The Conservatory was designed by the architect Samuel Ware (who later designed the Burlington Arcade, Piccadilly) and completed in 1813. At 300ft long it was one of the earliest large glass houses to be built and thus a forerunner of Decimus Burton’s glass house at Kew and Joseph Paxton’s Crystal Palace. 50 years ago ( May 20, 1966) the Conservatory was the setting for the Beatles’ Paperback Writer promo, a ground breaking music video.
The Duke also commissioned Lewis Kennedy to lay out a ‘Italian’ garden in front of the Conservatory. Completed in 1814 the Italian Gardens represents an early example of the reintroduction of formal gardens to England.
The garden is characterised by its symmetrical formality and intricate pattern of flower beds. Stone urns on plinths are set against an enclosing semi-circular path. The central path is flanked by copies of two magnificent Coade stone vases; the originals are now housed in the Conservatory.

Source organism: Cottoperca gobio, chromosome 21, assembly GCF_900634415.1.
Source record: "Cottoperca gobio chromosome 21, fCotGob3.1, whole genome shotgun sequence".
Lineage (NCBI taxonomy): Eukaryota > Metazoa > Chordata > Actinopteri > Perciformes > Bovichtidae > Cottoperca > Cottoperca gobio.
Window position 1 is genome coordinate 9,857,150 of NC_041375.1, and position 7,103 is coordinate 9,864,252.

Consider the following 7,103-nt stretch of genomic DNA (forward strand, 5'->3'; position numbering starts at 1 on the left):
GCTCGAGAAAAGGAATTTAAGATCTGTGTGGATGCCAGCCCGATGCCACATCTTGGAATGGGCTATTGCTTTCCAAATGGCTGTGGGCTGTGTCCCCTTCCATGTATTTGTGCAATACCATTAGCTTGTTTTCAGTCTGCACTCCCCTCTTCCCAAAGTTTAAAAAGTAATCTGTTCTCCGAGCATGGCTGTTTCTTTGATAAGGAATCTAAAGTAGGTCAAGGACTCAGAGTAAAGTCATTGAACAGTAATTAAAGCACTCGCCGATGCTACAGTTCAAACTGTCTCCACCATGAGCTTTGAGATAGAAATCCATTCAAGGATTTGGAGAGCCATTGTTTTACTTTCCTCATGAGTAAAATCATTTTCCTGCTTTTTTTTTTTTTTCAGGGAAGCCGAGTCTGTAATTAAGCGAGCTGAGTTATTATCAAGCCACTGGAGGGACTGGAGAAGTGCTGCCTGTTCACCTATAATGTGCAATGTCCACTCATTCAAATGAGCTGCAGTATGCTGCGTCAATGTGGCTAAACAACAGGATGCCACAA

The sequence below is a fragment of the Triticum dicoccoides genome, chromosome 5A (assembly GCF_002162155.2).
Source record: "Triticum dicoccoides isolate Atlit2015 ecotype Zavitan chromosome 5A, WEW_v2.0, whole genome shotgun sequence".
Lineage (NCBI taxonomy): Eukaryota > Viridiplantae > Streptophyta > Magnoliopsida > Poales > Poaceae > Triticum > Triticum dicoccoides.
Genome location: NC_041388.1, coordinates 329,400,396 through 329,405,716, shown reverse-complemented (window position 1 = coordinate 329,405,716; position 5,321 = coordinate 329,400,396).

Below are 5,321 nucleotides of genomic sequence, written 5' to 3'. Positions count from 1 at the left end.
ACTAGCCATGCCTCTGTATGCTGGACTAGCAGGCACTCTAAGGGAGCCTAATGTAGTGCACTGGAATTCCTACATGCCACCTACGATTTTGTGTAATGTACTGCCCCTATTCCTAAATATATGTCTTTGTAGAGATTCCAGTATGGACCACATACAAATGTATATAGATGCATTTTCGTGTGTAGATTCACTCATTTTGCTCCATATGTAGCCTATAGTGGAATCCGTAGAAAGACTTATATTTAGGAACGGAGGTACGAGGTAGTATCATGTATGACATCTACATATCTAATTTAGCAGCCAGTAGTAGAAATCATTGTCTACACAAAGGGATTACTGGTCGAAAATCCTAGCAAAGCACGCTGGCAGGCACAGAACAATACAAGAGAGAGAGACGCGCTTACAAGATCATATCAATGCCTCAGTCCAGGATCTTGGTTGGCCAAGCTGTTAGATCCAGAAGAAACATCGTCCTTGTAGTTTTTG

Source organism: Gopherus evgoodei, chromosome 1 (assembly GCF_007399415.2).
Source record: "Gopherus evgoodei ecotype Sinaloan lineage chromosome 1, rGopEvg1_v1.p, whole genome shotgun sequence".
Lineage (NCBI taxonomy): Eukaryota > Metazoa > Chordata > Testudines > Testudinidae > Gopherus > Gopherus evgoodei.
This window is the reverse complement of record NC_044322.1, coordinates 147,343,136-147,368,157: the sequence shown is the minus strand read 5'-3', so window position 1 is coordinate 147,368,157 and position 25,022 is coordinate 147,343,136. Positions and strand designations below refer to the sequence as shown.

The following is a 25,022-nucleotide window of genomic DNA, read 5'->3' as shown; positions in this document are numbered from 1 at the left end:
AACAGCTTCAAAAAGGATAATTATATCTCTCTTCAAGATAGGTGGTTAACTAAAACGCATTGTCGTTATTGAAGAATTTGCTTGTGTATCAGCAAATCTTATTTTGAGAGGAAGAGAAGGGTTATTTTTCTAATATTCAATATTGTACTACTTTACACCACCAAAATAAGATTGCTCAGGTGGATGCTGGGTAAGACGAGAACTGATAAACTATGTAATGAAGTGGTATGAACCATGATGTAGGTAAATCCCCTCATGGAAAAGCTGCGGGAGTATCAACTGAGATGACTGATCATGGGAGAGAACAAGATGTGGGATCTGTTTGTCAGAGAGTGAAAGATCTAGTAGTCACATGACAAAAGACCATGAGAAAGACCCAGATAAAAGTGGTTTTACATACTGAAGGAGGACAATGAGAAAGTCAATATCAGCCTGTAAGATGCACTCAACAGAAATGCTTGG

Pictures clockwise from top left : Close ups by John Fielding; Lucy Bell cleaning the Camellias in preparation for the Chiswick House Camellia Show opening on March 3rd by Fiona Hanson; Camellia japonica Rubra with Coade stone vase by Clive Nichols; You are welcome to use these free of charge for editorial use.
More images, including landscape format, the Conservatory’s interior and exterior, the award winning team and close ups of all the Camellias available from Lucinda.firstname.lastname@example.org.